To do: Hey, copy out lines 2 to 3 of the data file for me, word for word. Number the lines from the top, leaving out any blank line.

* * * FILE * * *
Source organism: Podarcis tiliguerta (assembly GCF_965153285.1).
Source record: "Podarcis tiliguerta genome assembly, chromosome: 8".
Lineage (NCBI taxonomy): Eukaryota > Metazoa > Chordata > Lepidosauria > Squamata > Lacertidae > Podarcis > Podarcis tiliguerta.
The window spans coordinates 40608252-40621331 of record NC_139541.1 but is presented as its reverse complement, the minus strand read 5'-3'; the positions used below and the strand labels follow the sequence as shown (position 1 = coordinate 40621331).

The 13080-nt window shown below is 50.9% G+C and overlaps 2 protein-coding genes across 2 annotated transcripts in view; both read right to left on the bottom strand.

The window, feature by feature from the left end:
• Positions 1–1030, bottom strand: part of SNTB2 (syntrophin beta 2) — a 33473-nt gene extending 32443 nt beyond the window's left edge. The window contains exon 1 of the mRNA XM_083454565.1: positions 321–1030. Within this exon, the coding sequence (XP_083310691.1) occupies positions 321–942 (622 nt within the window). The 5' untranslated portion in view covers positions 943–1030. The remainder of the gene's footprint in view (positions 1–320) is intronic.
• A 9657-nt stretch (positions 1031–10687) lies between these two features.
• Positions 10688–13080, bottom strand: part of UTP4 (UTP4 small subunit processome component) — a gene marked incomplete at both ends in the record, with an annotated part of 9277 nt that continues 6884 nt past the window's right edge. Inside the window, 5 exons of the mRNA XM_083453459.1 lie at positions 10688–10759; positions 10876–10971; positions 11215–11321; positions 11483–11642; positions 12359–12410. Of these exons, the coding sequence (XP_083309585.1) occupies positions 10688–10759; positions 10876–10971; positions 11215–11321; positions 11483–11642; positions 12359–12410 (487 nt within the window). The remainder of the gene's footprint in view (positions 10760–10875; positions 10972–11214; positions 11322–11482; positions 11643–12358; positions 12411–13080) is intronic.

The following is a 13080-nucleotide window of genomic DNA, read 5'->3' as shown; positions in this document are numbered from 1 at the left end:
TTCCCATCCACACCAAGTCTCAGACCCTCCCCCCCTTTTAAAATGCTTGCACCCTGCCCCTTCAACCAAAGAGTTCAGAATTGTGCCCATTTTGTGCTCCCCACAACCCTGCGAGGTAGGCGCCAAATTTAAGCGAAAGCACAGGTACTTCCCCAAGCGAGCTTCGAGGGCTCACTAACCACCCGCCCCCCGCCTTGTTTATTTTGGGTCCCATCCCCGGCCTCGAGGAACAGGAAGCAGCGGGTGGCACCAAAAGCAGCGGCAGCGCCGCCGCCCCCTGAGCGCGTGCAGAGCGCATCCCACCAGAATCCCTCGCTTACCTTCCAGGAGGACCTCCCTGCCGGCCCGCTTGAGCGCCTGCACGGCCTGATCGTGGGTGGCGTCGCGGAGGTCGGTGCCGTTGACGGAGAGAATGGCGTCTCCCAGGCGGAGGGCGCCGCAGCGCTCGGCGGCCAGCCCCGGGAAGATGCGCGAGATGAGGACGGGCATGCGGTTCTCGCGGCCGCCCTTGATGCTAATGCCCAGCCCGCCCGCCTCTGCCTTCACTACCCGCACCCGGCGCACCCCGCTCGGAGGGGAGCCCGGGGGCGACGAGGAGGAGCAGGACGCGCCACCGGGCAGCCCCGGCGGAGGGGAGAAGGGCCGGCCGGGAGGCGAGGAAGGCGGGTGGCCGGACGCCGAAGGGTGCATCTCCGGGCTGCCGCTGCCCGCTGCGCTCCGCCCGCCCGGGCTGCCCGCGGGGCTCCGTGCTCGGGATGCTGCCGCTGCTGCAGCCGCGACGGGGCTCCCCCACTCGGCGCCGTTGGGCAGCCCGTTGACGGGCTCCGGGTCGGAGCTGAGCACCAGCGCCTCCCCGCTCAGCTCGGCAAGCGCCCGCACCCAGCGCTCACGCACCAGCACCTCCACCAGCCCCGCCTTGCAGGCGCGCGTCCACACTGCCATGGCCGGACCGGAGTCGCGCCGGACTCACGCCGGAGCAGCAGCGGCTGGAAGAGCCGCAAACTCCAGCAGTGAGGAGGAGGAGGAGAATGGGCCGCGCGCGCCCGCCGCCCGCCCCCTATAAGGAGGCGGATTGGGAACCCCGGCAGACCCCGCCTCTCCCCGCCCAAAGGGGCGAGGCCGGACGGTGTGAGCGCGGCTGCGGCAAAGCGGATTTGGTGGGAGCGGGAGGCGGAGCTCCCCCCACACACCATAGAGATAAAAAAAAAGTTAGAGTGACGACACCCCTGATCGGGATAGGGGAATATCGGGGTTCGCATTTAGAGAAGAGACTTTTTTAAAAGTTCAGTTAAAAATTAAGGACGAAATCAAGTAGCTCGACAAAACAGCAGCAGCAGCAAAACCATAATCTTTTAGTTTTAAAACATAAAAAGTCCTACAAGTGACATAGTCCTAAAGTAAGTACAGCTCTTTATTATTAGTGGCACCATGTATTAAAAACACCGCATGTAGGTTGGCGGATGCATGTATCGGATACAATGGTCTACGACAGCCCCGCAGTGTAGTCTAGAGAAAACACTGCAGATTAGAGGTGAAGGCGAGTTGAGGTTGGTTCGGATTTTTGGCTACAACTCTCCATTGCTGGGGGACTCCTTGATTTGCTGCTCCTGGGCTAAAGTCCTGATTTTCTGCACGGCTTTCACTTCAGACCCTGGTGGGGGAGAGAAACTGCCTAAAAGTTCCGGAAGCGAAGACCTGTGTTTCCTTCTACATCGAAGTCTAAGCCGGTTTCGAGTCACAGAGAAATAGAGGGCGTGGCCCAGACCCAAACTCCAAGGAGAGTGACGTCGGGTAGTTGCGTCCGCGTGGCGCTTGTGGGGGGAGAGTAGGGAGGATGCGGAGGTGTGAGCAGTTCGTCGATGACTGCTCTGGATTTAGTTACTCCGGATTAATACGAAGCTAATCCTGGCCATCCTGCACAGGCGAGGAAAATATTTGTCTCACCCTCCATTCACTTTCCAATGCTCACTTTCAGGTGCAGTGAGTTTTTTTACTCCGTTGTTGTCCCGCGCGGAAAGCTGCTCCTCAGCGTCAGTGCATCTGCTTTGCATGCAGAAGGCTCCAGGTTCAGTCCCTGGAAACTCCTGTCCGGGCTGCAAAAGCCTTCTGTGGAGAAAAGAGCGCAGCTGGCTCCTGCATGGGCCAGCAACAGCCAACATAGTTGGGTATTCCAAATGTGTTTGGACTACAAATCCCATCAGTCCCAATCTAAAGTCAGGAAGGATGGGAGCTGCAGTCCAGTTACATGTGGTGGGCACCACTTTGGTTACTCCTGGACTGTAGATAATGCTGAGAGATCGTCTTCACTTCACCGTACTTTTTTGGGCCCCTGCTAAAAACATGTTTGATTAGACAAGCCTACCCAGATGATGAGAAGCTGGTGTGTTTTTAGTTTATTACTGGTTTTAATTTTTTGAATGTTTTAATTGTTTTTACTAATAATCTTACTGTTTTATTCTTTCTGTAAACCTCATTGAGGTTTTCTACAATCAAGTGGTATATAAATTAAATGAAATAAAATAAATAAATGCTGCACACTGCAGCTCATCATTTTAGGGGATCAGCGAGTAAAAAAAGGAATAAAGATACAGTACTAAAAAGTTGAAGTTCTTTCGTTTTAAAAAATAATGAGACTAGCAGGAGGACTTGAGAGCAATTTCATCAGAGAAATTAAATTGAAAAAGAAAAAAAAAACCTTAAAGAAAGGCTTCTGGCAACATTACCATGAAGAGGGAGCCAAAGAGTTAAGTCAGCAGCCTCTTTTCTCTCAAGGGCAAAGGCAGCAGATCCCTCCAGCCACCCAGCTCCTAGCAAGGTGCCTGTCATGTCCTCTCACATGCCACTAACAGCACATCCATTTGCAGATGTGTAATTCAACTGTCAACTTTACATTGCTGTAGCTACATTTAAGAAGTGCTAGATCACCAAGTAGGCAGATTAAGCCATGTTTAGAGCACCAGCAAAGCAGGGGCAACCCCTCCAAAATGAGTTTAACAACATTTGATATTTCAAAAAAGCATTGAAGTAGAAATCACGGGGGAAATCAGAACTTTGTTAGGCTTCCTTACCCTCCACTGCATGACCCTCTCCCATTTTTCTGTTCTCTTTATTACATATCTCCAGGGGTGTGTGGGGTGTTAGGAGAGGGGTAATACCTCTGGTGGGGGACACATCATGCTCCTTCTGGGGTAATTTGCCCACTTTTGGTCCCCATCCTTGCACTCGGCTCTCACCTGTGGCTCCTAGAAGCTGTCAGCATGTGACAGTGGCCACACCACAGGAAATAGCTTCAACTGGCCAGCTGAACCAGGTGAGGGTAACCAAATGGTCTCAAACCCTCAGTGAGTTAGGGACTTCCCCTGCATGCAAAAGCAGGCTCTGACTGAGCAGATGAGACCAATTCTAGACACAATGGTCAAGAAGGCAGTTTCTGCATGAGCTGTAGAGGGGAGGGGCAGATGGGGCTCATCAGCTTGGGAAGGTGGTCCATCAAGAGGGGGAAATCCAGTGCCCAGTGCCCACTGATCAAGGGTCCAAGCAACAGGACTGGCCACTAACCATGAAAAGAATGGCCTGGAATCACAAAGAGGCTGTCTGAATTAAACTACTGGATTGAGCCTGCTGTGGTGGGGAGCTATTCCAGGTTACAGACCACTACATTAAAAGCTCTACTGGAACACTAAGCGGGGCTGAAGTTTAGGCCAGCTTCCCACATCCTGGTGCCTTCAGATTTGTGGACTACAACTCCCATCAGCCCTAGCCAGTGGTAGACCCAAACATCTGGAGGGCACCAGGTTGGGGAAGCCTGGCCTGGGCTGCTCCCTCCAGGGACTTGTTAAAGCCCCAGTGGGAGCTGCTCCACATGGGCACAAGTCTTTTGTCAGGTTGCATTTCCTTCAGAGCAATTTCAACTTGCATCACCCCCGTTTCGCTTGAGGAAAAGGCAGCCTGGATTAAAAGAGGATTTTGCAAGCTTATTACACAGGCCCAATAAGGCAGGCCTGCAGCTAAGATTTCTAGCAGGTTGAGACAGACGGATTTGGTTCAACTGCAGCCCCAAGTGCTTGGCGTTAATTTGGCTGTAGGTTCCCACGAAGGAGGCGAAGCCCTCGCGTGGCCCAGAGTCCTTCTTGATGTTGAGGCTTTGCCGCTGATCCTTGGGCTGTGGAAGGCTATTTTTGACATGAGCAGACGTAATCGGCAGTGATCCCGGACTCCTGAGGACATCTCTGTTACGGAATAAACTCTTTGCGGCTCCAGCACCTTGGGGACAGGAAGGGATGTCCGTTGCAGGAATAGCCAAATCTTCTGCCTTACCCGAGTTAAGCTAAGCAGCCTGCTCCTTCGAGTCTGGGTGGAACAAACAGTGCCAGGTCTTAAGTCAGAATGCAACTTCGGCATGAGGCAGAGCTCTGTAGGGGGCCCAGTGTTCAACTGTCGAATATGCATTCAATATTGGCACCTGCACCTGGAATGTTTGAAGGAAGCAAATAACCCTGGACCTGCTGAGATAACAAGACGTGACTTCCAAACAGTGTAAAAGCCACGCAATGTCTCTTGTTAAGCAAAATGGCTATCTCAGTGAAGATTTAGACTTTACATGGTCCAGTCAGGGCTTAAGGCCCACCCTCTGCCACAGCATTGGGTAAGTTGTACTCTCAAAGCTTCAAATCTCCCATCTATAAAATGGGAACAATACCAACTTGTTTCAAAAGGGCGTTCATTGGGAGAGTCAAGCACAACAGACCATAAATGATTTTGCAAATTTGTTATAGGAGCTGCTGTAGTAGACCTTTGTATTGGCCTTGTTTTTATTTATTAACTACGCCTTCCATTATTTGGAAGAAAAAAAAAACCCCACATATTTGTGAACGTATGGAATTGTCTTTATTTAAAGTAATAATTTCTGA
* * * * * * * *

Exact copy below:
Source record: "Podarcis tiliguerta genome assembly, chromosome: 8".
Lineage (NCBI taxonomy): Eukaryota > Metazoa > Chordata > Lepidosauria > Squamata > Lacertidae > Podarcis > Podarcis tiliguerta.